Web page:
Sponsored search, or PPC (pay-per-click) advertising as an agency marketing tool offers a number of attractive benefits: performance-based spend, low barriers to entry, and substantial targeting opportunities. Here are a few essentials to keep in mind whether you’re just starting out or have been using PPC for a while. . . .
DO . . . commit to spend a fair amount of money, or don’t commit at all. One of the best things about PPC advertising is that you can usually set your budget as low as you want. One of the worst things about PPC is that you can usually set your budget as low as you want.
First-time PPC advertisers are apt to dip their toes in the paid search waters by setting extremely conservative budgets – perhaps less than $10/day. Their rationale is that starting out with a low budget will give them the opportunity to beta-test PPC without wasting any money.
The truth, however, is that per-click costs in the finance/insurance sector are among the most expensive due to a crowded and competitive marketplace, and $10 might, if you’re lucky, get you a couple of clicks. You’re unlikely to get a single conversion, or lead, out of these clicks, and that’s money down the drain no matter what. PPC advertising, like most advertising, works best at scale. My advice: commit at least $100/day and give it a try for 3-4 weeks. Anything less won’t provide you with enough performance data to justify the effort.
DO . . . your homework up front. Platforms such as Google AdWords provide excellent tools for keyword research and performance projections. Use these, and take a look at your own site’s analytics to determine what keywords are driving quality (i.e., high-converting) traffic to your site. Try to avoid just throwing a bunch of stuff out there to see what sticks. There’s plenty of data and research to guide your efforts and add some method to the madness.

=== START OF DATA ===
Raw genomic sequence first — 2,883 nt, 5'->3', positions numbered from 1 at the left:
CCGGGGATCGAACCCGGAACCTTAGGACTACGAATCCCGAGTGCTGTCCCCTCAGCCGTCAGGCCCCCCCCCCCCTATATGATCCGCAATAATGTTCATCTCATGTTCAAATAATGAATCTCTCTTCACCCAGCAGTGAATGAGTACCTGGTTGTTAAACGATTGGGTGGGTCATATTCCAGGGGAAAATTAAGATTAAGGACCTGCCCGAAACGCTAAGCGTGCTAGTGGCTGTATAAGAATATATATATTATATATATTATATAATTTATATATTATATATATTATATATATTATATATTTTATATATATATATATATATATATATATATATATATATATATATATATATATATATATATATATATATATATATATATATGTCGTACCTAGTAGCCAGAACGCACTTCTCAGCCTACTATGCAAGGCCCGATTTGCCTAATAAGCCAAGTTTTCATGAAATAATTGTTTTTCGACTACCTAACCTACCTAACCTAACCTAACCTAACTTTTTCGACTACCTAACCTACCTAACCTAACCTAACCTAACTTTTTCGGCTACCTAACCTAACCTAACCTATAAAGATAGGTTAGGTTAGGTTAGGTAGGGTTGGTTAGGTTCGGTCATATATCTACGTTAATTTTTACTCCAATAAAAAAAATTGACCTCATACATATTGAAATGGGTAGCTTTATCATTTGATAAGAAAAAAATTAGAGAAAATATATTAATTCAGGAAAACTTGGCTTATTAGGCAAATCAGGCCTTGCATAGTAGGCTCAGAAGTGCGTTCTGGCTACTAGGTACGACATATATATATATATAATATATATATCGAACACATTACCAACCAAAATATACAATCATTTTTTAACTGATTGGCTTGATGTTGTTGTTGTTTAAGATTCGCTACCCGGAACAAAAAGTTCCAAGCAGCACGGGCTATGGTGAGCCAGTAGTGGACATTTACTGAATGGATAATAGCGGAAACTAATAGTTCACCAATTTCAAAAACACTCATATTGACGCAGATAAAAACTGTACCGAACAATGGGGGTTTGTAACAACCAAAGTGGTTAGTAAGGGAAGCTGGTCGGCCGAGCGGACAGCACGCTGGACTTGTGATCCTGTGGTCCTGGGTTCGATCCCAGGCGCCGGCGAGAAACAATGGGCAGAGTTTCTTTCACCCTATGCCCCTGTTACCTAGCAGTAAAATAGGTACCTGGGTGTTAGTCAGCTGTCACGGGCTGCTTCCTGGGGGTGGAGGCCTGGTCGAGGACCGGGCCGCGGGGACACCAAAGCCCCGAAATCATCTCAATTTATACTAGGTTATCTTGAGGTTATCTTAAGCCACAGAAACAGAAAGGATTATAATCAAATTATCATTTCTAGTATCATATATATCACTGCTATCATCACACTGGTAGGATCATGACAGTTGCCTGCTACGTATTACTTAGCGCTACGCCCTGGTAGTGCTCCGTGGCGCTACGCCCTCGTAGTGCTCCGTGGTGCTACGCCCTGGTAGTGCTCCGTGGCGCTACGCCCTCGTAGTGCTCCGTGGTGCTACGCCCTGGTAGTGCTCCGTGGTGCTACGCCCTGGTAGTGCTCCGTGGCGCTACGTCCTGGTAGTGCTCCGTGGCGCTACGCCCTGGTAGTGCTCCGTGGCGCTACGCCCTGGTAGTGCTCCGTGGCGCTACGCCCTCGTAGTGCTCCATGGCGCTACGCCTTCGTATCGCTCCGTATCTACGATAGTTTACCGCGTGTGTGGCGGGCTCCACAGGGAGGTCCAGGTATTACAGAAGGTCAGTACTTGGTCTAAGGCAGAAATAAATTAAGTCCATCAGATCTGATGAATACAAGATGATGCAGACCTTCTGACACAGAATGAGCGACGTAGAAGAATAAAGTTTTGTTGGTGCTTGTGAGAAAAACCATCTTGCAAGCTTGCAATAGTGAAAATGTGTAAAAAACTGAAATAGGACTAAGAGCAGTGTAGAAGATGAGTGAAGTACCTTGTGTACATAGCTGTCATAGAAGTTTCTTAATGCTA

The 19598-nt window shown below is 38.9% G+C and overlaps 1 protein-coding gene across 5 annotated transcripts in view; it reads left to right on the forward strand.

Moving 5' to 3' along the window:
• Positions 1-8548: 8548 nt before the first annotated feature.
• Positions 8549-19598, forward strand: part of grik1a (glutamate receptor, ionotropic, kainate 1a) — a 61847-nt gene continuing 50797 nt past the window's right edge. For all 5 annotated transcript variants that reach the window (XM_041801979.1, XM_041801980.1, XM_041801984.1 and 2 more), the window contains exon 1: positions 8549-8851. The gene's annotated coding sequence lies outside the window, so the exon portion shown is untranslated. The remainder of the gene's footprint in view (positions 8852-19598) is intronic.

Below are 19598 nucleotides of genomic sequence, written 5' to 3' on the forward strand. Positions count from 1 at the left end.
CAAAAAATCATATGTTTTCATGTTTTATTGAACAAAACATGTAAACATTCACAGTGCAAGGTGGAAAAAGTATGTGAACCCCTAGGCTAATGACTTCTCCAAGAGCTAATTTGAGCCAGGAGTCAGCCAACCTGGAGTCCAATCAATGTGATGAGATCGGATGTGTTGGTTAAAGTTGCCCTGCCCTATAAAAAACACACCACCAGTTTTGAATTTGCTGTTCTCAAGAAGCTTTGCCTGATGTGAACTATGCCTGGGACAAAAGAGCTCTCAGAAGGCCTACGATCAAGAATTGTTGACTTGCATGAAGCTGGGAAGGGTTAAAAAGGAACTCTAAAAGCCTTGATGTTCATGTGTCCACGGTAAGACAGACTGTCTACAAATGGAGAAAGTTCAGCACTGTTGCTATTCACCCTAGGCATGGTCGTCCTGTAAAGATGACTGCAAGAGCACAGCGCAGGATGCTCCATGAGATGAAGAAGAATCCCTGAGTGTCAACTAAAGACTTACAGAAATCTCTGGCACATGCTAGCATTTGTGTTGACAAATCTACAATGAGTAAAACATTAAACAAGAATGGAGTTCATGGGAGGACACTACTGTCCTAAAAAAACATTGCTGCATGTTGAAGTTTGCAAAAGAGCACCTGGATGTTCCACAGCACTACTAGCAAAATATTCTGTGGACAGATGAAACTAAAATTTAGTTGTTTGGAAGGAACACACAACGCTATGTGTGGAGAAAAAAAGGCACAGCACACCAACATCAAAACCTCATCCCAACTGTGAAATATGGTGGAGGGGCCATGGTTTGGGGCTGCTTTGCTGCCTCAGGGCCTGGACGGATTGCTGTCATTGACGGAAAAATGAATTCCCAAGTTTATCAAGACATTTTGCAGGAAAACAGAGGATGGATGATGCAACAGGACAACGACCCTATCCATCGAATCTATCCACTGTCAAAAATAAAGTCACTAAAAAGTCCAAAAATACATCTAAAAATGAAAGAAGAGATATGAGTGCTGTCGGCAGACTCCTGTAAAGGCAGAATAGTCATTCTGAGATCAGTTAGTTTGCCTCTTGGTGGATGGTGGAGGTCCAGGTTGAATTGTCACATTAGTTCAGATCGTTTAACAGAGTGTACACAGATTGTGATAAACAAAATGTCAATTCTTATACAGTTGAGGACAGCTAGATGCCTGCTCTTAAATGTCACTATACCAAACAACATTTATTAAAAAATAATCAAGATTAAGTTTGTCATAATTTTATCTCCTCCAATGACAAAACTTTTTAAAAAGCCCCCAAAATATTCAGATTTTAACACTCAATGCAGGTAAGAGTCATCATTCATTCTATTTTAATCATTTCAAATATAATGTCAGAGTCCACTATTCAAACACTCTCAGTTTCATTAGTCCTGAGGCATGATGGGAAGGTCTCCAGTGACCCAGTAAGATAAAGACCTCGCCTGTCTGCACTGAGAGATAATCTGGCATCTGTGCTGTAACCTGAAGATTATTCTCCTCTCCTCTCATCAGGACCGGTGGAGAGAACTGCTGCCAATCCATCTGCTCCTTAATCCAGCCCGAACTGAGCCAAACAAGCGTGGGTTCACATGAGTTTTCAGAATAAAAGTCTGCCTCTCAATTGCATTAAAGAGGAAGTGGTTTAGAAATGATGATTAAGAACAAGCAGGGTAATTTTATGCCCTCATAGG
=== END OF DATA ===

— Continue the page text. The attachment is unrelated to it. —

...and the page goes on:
DO . . . target geographically. Would you air a TV ad in New York if you’re a Tampa-based agency? Probably not. The same goes for PPC advertising. PPC platforms offer you the option to display your ads only to searchers in specified markets – down to the zip code, even. You can, and should, include locality in your keyword phrases (e.g., Jacksonville home insurance). This minimizes your competition with national carriers and lead generators, who spend millions and will drive up your per-click costs or drown out your ads altogether.
DO . . . try different ad variants. Sometimes even a subtle change in wording can make a world of difference in an ad’s performance. Create at least half a dozen ad versions and throw them out there. Most PPC platforms will assess each ad’s performance and automatically show better performing ads more often. Take advantage of this, and never stop experimenting.
DO . . . create separate campaigns for each line of business. It rarely makes sense to run auto insurance ads within the same campaign as home insurance ads. LOB markets vary considerably in terms of demand, purchase cycle, and margins. Segment accordingly.
Next week, we’ll take a look at some of the DON’Ts of PPC advertising. Have questions? Feel free to use the Comments section below.